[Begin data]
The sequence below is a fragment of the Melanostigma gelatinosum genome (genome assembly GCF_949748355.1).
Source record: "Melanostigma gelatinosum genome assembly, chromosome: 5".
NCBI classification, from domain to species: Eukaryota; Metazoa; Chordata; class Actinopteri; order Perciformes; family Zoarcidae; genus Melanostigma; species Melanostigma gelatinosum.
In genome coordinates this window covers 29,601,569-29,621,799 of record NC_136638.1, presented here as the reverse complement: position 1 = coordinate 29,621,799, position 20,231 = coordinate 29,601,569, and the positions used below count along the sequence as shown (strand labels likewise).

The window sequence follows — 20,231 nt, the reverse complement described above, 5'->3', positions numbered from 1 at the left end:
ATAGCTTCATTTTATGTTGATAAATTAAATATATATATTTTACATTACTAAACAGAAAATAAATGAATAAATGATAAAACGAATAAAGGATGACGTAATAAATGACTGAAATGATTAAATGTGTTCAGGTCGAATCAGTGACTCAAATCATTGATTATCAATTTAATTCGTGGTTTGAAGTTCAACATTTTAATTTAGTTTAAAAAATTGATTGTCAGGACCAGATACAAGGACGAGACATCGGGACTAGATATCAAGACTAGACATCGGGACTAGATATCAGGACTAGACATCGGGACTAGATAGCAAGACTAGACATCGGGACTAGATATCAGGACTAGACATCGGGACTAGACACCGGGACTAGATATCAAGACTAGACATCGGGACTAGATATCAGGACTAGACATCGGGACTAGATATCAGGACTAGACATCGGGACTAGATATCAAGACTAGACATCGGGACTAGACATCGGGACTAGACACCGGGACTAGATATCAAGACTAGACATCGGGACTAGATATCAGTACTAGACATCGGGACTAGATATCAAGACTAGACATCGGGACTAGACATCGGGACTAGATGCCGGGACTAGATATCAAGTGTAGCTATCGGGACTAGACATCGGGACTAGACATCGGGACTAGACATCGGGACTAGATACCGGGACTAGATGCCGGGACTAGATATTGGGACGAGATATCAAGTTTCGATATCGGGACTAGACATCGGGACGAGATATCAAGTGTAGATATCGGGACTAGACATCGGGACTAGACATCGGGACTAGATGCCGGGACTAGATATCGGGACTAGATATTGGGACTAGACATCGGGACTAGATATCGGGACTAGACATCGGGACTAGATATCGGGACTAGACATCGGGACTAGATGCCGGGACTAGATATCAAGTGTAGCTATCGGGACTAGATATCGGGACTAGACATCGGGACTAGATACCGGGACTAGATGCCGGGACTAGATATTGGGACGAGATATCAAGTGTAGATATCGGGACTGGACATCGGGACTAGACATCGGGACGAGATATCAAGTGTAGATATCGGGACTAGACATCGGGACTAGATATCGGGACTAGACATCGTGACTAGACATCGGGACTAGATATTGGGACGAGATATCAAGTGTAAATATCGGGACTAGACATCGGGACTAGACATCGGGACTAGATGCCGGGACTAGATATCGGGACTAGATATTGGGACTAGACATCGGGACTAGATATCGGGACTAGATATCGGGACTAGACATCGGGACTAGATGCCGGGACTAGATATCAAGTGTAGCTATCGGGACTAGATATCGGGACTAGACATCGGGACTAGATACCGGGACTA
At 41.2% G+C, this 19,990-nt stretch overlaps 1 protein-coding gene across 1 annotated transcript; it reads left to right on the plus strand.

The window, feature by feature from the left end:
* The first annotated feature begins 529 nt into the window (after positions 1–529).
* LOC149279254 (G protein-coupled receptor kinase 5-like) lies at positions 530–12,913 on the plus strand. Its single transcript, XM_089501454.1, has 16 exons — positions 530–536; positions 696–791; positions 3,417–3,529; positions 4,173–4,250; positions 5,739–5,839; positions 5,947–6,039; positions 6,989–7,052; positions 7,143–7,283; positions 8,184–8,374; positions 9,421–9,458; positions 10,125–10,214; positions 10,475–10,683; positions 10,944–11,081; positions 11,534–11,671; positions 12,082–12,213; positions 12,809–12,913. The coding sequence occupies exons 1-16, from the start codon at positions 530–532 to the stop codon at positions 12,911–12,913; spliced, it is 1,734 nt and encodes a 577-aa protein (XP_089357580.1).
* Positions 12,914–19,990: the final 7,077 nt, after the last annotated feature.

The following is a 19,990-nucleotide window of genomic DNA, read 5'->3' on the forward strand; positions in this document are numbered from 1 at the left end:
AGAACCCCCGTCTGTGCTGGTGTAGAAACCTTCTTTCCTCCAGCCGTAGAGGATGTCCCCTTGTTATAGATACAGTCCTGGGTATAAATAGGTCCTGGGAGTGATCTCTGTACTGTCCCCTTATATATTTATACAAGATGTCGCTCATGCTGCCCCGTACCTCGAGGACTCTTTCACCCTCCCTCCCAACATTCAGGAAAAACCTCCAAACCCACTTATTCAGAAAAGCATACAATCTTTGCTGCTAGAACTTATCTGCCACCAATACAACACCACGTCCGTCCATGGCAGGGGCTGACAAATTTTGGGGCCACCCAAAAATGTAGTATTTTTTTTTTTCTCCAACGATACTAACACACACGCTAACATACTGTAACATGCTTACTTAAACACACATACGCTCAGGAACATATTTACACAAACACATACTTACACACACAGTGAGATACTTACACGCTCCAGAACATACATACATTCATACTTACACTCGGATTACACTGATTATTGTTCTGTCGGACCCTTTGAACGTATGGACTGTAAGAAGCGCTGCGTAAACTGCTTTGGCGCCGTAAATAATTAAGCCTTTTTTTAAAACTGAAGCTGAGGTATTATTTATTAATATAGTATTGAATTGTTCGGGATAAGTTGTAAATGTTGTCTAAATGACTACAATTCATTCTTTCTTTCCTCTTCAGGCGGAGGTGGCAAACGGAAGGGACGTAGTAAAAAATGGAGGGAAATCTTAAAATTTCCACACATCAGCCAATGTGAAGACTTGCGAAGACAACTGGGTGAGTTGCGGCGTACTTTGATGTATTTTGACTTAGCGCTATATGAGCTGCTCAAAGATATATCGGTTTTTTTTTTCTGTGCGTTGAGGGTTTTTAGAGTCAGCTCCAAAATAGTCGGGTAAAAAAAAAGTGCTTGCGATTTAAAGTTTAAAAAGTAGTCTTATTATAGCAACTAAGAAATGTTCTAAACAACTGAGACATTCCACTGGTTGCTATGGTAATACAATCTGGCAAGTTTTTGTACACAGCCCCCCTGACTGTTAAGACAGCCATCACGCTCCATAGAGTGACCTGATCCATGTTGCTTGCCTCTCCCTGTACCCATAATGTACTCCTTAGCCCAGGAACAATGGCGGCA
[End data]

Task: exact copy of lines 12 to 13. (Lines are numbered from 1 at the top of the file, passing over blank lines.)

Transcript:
The following is a 19,990-nucleotide window of genomic DNA, read 5'->3' on the forward strand; positions in this document are numbered from 1 at the left end:
AGAACCCCCGTCTGTGCTGGTGTAGAAACCTTCTTTCCTCCAGCCGTAGAGGATGTCCCCTTGTTATAGATACAGTCCTGGGTATAAATAGGTCCTGGGAGTGATCTCTGTACTGTCCCCTTATATATTTATACAAGATGTCGCTCATGCTGCCCCGTACCTCGAGGACTCTTTCACCCTCCCTCCCAACATTCAGGAAAAACCTCCAAACCCACTTATTCAGAAAAGCATACAATCTTTGCTGCTAGAACTTATCTGCCACCAATACAACACCACGTCCGTCCATGGCAGGGGCTGACAAATTTTGGGGCCACCCAAAAATGTAGTATTTTTTTTTTTCTCCAACGATACTAACACACACGCTAACATACTGTAACATGCTTACTTAAACACACATACGCTCAGGAACATATTTACACAAACACATACTTACACACACAGTGAGATACTTACACGCTCCAGAACATACATACATTCATACTTACACTCGGATTACACTGATTATTGTTCTGTCGGACCCTTTGAACGTATGGACTGTAAGAAGCGCTGCGTAAACTGCTTTGGCGCCGTAAATAATTAAGCCTTTTTTTAAAACTGAAGCTGAGGTATTATTTATTAATATAGTATTGAATTGTTCGGGATAAGTTGTAAATGTTGTCTAAATGACTACAATTCATTCTTTCTTTCCTCTTCAGGCGGAGGTGGCAAACGGAAGGGACGTAGTAAAAAATGGAGGGAAATCTTAAAATTTCCACACATCAGCCAATGTGAAGACTTGCGAAGACAACTGGGTGAGTTGCGGCGTACTTTGATGTATTTTGACTTAGCGCTATATGAGCTGCTCAAAGATATATCGGTTTTTTTTTTCTGTGCGTTGAGGGTTTTTAGAGTCAGCTCCAAAATAGTCGGGTAAAAAAAAAGTGCTTGCGATTTAAAGTTTAAAAAGTAGTCTTATTATAGCAACTAAGAAATGTTCTAAACAACTGAGACATTCCACTGGTTGCTATGGTAATACAATCTGGCAAGTTTTTGTACACAGCCCCCCTGACTGTTAAGACAGCCATCACGCTCCATAGAGTGACCTGATCCATGTTGCTTGCCTCTCCCTGTACCCATAATGTACTCCTTAGCCCAGGAACAATGGCGGCA